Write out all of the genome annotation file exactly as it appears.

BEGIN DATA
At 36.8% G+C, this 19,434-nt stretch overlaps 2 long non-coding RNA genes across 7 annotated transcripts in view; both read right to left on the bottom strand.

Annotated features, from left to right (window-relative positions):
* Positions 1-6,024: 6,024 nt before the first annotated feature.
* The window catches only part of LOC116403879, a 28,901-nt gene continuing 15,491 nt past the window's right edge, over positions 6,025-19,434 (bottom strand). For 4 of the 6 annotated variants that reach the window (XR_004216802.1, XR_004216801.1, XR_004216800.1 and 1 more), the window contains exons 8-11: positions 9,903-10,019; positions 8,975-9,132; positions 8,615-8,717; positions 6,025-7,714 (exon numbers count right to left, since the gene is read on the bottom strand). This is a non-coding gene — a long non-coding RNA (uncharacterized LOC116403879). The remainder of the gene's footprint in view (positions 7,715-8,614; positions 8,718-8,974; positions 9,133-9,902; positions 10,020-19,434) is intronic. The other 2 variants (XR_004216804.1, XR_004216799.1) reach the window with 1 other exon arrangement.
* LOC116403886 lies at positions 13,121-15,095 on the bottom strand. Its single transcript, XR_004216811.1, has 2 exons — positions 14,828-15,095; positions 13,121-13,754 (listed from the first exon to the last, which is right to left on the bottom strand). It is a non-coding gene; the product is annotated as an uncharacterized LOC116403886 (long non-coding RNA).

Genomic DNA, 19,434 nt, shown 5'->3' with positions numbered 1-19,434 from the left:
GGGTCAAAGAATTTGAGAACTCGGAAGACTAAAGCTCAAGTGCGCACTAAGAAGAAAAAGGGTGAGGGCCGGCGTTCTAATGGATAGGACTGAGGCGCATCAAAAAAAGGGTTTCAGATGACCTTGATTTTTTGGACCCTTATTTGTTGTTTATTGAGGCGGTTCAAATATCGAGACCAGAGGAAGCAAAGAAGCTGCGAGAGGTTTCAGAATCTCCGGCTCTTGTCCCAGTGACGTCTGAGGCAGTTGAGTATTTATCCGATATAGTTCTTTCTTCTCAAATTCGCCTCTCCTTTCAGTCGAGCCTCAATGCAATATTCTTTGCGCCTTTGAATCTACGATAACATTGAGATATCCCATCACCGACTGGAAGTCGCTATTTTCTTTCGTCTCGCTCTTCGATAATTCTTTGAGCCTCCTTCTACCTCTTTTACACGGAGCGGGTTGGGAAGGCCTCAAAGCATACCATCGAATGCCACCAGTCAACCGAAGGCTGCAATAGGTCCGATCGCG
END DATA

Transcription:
At 36.8% G+C, this 19,434-nt stretch overlaps 2 long non-coding RNA genes across 7 annotated transcripts in view; both read right to left on the bottom strand.

Annotated features, from left to right (window-relative positions):
* Positions 1-6,024: 6,024 nt before the first annotated feature.
* The window catches only part of LOC116403879, a 28,901-nt gene continuing 15,491 nt past the window's right edge, over positions 6,025-19,434 (bottom strand). For 4 of the 6 annotated variants that reach the window (XR_004216802.1, XR_004216801.1, XR_004216800.1 and 1 more), the window contains exons 8-11: positions 9,903-10,019; positions 8,975-9,132; positions 8,615-8,717; positions 6,025-7,714 (exon numbers count right to left, since the gene is read on the bottom strand). This is a non-coding gene — a long non-coding RNA (uncharacterized LOC116403879). The remainder of the gene's footprint in view (positions 7,715-8,614; positions 8,718-8,974; positions 9,133-9,902; positions 10,020-19,434) is intronic. The other 2 variants (XR_004216804.1, XR_004216799.1) reach the window with 1 other exon arrangement.
* LOC116403886 lies at positions 13,121-15,095 on the bottom strand. Its single transcript, XR_004216811.1, has 2 exons — positions 14,828-15,095; positions 13,121-13,754 (listed from the first exon to the last, which is right to left on the bottom strand). It is a non-coding gene; the product is annotated as an uncharacterized LOC116403886 (long non-coding RNA).

Genomic DNA, 19,434 nt, shown 5'->3' with positions numbered 1-19,434 from the left:
GGGTCAAAGAATTTGAGAACTCGGAAGACTAAAGCTCAAGTGCGCACTAAGAAGAAAAAGGGTGAGGGCCGGCGTTCTAATGGATAGGACTGAGGCGCATCAAAAAAAGGGTTTCAGATGACCTTGATTTTTTGGACCCTTATTTGTTGTTTATTGAGGCGGTTCAAATATCGAGACCAGAGGAAGCAAAGAAGCTGCGAGAGGTTTCAGAATCTCCGGCTCTTGTCCCAGTGACGTCTGAGGCAGTTGAGTATTTATCCGATATAGTTCTTTCTTCTCAAATTCGCCTCTCCTTTCAGTCGAGCCTCAATGCAATATTCTTTGCGCCTTTGAATCTACGATAACATTGAGATATCCCATCACCGACTGGAAGTCGCTATTTTCTTTCGTCTCGCTCTTCGATAATTCTTTGAGCCTCCTTCTACCTCTTTTACACGGAGCGGGTTGGGAAGGCCTCAAAGCATACCATCGAATGCCACCAGTCAACCGAAGGCTGCAATAGGTCCGATCGCG